MARION  Wednesday’s Child by Yiyun Li is a collection of distinct short stories rich with nuance and subtext that handles heavier topics like alienation, loneliness and loss with a distinct tenderness and precision.
TILDA  Becky Chambers has been the highlight of  my year. Her sci-fi is detailed, grounded, and simply a delight to partake in. A Psalm for the Wild-Built and its sequel A Prayer for the Crown-Shy are quiet, deep meditations on life, consciousness and humanity’s relationship with the natural world. They are also cozy novellas that celebrate tea, companionship, and plants.
This year I revisited the wonderful books of the all-but-forgotten British writer Barbara Comyns. I can’t tell you how much I love these books. They are strange, mysterious and have been described as “witchery”. Donna Leon’s autobiography Wandering Through Life made me long to visit Italy again. For the past 30 years, she has lived in Italy, the setting for her popular Commissario Brunetti mystery series. Anecdotes about life in Italy and her itinerant early days, which took her from Iran to China, make this a fascinating read.
The Wager by David Grann is a rip-roaring, appalling tale of sea, war, leadership, courage and violence. It takes a piece of history and turns it into a towering story. You’ll never look at an AirBnB the same way again after reading Tasha Sylva’s The Guest Room. If you’re a fan of creepy weirdo stalkers and bone-chilling noir, then this is for you.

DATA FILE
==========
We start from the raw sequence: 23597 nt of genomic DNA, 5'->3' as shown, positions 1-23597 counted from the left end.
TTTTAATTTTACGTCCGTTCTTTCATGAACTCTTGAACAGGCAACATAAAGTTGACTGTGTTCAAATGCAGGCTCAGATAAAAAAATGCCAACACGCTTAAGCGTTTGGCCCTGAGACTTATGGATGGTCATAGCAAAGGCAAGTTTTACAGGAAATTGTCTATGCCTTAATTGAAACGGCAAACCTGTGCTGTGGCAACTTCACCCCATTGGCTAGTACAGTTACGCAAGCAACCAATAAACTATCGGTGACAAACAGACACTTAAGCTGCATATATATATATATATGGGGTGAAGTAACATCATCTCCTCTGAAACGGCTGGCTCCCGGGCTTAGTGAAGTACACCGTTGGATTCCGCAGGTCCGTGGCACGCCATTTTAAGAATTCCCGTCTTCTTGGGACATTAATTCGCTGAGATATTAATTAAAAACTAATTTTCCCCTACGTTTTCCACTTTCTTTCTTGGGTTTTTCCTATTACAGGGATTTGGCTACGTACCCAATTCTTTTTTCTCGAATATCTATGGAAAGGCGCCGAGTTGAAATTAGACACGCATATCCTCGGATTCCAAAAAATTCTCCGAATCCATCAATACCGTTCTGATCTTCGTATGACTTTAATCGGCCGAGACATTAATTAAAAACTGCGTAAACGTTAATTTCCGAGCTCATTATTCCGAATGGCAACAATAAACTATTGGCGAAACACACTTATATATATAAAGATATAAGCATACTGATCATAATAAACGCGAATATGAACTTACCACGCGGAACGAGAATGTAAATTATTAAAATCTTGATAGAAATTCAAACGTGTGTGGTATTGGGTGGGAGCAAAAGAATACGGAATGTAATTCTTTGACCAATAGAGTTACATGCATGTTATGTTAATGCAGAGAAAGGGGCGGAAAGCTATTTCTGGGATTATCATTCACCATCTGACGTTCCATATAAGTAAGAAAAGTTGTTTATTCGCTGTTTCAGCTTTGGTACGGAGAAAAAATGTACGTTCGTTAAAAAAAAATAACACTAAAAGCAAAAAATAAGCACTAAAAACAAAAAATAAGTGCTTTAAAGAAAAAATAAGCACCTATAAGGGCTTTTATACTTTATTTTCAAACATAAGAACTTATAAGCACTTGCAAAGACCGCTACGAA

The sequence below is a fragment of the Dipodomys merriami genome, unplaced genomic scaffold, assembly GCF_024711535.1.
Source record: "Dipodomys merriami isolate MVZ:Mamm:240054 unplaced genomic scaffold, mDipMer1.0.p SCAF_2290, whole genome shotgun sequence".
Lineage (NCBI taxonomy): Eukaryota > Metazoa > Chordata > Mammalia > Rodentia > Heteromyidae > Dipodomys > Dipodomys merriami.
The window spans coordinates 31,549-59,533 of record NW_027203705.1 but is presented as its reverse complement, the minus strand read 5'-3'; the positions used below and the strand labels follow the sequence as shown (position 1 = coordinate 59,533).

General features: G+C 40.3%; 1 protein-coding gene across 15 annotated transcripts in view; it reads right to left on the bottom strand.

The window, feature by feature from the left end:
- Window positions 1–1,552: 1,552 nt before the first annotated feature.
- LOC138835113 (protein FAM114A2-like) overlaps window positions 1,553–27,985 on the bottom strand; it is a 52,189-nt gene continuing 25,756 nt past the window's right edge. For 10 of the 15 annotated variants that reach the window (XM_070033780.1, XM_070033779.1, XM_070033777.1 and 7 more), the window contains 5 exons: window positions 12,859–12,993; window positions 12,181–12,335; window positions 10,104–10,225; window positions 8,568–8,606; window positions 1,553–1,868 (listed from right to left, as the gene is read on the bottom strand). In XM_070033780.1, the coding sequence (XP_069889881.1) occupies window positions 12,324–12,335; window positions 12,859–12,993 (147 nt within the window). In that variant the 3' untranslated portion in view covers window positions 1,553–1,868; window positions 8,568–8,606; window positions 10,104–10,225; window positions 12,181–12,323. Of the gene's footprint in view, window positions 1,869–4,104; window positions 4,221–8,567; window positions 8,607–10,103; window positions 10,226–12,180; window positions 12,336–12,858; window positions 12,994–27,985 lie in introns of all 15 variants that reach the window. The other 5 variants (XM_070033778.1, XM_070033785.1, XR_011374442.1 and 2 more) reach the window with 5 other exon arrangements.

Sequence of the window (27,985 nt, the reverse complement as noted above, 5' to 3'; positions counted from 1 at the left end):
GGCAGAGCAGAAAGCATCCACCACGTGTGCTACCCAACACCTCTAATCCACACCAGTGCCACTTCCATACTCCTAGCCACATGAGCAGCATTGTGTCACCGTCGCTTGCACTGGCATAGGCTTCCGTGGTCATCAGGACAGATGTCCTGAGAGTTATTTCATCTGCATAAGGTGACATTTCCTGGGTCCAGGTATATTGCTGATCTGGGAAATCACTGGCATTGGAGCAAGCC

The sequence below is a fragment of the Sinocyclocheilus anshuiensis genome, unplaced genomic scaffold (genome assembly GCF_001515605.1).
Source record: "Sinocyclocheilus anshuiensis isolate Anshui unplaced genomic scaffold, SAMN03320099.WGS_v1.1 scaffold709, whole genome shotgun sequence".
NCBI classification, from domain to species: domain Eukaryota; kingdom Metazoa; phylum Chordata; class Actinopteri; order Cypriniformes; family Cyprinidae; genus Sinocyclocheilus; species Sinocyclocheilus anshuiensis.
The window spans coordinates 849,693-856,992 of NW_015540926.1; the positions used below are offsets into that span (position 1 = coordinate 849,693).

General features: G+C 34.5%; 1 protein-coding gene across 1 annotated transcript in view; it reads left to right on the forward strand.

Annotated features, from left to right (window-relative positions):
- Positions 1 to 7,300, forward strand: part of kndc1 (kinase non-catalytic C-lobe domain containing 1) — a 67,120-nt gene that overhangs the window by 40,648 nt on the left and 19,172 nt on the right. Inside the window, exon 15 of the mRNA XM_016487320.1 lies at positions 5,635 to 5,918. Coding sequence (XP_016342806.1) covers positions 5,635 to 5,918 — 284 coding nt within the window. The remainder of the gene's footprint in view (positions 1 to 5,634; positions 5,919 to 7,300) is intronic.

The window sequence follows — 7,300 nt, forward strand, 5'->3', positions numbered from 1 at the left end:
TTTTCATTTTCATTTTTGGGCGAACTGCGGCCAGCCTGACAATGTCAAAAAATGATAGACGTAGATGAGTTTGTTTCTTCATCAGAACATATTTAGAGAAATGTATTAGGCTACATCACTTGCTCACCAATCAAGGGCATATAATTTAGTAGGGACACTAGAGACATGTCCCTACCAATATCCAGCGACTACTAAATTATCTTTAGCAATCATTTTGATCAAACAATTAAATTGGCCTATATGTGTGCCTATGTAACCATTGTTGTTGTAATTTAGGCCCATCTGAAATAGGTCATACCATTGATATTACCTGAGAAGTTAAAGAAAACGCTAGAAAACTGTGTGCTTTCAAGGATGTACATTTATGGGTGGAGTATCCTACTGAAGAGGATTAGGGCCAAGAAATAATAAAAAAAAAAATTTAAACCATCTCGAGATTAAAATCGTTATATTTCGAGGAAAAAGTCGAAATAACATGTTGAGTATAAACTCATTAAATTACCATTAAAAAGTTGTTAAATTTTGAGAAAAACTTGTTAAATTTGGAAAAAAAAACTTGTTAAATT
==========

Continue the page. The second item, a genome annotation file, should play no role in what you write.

AVA Kate Grenville wrote Restless Dolly Maunder as an attempt to understand her relative, whom she knew only as a retiring and unpleasant woman. Born in 1881, Dolly was an ambitious and creative young woman whose passion for life was gradually eroded by familial obligations and a lack of opportunities for women. The book is a devastating reminder of the struggles that intelligent women have faced the world over, and an enchanting window into early settler life in Australia.
VICTORIA How lucky am I that two of my favourite authors published books this year. Tom Lake by Ann Patchett is a love story with characters that are beautifully crafted. A gentle but poignant story that Patchett masters so well. I loved this book. Old God’s Time by Sebastian Barry tells the story of Tom Kettle, a retired cop who is dragged back to his past by an unresolved police enquiry. It is thought-provoking and empathically written – which makes this sad story easier to read. Another fabulous book by this fabulous Irish writer.
This year, two books worked their different kinds of magic. In one Katherine Rundell’s Impossible Creatures, a fantasy novel, there’s an urgent plea that warns “the brutality is terrible. And yes: the chaos is very great. But tell them: greater than the world’s chaos are its miracles”. A way of thinking that also describes Karl Geary’s Juno Loves Legs, a raw, working class novel, you dare to break your heart, and when it does, all you wanna say to the world is: I believe in miracles, since you came along.